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KATRINA BABIES, Edward Buckles Jr., USA, 2022

By: Claus Mueller

In the superb and innovative U.S. HBO 2022 documentary KATRINA BABIES by the first-time director Edward Buckles jr. the film maker interviews people who were young and living in New Orleans when Hurricane Katrina struck the city in 2005. Buckles investigates how the consequences of the disaster shaped their lives and families. They articulate the impact of Katrina; the social and psychological trauma caused by the destruction of their communities. Buckles provides reminders and new insights about the human dimensions of the Katrina nightmare, from drowning, forced relocation, living in poisonous trailers, and lukewarm federal and state financial responses to Katrina.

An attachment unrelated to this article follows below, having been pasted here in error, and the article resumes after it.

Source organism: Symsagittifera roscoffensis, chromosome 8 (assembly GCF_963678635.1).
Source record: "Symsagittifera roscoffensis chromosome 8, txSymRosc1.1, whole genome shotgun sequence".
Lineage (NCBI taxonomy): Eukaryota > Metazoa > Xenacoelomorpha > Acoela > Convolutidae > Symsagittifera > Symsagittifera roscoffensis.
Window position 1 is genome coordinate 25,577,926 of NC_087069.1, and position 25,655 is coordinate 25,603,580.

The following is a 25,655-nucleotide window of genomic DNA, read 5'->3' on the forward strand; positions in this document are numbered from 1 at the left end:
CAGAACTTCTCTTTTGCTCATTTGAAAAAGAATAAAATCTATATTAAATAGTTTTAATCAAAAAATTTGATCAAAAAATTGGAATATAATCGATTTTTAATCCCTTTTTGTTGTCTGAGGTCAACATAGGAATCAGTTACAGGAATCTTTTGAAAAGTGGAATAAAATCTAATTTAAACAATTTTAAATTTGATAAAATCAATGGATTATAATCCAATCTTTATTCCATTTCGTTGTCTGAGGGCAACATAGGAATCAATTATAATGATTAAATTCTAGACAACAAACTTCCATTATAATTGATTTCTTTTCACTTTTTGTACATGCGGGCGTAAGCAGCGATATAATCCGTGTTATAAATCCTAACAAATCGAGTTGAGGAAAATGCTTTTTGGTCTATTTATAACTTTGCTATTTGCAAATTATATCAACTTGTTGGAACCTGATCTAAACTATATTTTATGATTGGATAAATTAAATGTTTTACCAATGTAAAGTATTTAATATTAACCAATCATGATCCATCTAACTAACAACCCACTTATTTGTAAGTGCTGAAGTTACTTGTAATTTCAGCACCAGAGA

As replayed nationwide during the pandemic years beginning in 2020, young minorities from New Orleans were deprived of regular in-person education for years. This led to knowledge deficits, an educational burden not overcome by subsequent compensatory education. Buckles documentary is long overdue because most people have forgotten about Hurricane Katrina. More than half of the Katrina victims were minorities living in poor neighborhoods, which were flooded. They had no insurance, and were underemployed. Although not mentioned in the film, it should be noted that 75% of the 9/11 World Trade Center victims were white and male and less than 50 years old. They belonged to the upper income groups. The 9/11 victim compensation fund paid $2 million to each dead victim’s family.



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